(g) Requests for revision of assessment computation. The timely filing of an amended Report of Condition or other similar report, or an amended quarterly certified statement invoice, that will result in a change to deposit insurance assessments owed or paid by an insured depository institution shall be treated as a timely filed request for revision of computation of quarterly assessment payment under § 327.3(h).
Dated at Washington, DC, this 21st day of May, 2004.
By order of the Board of Directors.
Federal Deposit Insurance Corporation.
Robert E. Feldman,
1. The June 30 Call Report/TFR data was not available electronically until after the July 31 payment date; similarly, the December 31 Call Report/TFR data was not available electronically until after the January 31 payment date.Back to Citation
2. The term “invoice” will be used to refer to the invoice for the first quarterly installment; the term “certified statement” will be used to refer to the invoice for the second quarterly installment.Back to Citation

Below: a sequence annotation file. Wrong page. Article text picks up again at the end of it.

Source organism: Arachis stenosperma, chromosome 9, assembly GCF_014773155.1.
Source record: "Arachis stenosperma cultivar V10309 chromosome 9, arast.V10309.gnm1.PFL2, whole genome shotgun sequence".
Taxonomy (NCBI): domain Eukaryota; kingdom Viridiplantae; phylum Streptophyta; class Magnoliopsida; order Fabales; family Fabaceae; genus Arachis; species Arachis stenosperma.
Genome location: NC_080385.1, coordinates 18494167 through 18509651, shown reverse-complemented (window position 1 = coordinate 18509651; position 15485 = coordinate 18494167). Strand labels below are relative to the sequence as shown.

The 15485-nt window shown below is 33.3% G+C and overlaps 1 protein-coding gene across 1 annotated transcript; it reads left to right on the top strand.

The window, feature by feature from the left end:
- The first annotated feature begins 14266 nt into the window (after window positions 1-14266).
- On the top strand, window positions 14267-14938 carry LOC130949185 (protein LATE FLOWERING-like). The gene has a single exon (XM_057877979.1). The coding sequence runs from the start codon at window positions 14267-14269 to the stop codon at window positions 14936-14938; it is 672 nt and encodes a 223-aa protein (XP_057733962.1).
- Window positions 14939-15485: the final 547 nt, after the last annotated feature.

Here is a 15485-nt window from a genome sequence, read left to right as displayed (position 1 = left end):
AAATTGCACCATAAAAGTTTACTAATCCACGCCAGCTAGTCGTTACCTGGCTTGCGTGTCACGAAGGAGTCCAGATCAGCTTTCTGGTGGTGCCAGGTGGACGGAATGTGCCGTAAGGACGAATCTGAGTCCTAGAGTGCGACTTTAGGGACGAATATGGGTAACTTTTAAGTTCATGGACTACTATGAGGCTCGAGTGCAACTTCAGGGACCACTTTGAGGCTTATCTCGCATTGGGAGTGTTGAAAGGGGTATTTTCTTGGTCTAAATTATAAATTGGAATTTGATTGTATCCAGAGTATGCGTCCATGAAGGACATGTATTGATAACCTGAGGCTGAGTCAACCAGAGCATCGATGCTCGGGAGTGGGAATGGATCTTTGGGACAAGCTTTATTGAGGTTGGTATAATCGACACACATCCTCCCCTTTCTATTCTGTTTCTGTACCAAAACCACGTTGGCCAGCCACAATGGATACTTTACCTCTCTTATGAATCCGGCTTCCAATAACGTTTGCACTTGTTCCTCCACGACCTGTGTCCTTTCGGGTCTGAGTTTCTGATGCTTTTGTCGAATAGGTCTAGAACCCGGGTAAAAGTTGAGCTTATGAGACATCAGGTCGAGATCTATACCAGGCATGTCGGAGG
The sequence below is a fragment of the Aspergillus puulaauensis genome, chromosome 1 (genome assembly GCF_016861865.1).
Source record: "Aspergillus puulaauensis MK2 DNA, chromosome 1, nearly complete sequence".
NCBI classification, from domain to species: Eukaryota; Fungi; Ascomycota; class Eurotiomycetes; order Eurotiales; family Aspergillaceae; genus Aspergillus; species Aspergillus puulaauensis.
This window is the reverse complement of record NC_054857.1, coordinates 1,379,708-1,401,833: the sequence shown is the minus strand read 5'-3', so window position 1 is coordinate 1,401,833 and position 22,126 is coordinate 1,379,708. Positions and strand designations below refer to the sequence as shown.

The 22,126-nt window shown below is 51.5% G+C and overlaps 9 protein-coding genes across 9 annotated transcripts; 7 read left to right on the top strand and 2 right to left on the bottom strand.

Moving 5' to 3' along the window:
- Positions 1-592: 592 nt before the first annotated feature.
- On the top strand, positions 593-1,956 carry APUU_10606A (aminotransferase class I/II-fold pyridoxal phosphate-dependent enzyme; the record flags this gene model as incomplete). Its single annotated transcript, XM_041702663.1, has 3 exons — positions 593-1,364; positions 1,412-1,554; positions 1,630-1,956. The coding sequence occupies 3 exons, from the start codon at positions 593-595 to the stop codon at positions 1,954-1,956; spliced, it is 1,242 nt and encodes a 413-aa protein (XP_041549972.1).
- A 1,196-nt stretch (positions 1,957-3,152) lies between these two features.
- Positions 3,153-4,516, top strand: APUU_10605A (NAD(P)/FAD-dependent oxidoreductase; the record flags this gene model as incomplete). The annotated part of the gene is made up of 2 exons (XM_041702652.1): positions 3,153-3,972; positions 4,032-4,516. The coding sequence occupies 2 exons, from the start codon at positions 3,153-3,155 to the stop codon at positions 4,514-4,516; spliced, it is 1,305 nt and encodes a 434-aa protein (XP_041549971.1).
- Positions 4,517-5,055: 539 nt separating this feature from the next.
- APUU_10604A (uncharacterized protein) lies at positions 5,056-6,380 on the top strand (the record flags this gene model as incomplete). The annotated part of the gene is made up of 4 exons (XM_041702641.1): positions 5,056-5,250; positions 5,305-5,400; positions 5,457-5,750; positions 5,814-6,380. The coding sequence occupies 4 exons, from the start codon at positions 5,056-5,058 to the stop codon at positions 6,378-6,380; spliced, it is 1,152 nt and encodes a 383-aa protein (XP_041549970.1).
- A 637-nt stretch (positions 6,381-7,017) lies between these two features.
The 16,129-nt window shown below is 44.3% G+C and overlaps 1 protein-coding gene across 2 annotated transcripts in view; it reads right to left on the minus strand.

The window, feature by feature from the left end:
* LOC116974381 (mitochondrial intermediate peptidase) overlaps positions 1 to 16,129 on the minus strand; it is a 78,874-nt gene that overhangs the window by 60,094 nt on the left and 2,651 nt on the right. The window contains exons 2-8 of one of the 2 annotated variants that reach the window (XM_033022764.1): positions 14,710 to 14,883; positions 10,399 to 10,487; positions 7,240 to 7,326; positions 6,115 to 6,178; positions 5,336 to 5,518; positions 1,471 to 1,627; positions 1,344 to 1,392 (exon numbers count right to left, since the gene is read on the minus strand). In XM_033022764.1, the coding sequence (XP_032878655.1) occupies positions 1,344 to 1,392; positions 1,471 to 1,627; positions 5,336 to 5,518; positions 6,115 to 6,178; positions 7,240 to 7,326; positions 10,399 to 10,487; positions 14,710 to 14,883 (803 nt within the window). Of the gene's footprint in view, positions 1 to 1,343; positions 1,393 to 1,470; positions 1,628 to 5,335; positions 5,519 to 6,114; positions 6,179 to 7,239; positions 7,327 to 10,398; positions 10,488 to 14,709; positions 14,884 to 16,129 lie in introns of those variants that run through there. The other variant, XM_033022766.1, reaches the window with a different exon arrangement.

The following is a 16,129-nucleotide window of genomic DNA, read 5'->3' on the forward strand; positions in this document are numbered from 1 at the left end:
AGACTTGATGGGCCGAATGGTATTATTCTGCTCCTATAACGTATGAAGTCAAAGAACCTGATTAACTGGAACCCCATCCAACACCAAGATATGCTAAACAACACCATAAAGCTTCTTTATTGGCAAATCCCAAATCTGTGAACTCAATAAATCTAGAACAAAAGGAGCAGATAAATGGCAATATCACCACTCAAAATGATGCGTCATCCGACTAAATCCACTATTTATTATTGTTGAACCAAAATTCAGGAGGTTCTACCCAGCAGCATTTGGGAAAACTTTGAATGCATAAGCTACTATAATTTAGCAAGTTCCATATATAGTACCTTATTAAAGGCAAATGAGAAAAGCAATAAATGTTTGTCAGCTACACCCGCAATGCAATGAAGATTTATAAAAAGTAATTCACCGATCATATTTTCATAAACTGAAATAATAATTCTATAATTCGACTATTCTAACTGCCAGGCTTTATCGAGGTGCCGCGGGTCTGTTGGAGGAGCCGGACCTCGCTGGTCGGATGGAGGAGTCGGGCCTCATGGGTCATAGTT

3. The mailing date is about two weeks prior to the ACH payment/settlement date. The FDIC also collects Financing Corporation (FICO) assessments pursuant to the same statutory requirements that govern FDIC deposit insurance assessments. The FICO rate is established based on the deposit data reflected on the invoice and certified statements. To ensure timely collection of adequate funds for FICO, institutions pay the original amount due, and any appropriate adjustments, plus interest, are part of a subsequent quarterly assessment collection.Back to Citation
4. An institution's assessment for the first semiannual period of each year (January 1 through June 30) is calculated on the deposits reported on the previous September and December Call Report/TFR. The first installment (due January 2) is based on the September deposits and the second installment (due March 30) is based on the December deposits. The assessment for the second semiannual period (July 1 through December 31) is calculated on the deposits reported on the previous March and June Call Report/TFR. The first installment (due June 30) is based on the March deposits, and the second installment (due September 30) is based on the June deposits. See 12 CFR 327.3.Back to Citation
[FR Doc. 04-12922 Filed 6-7-04; 8:45 am]
BILLING CODE 6714-01-P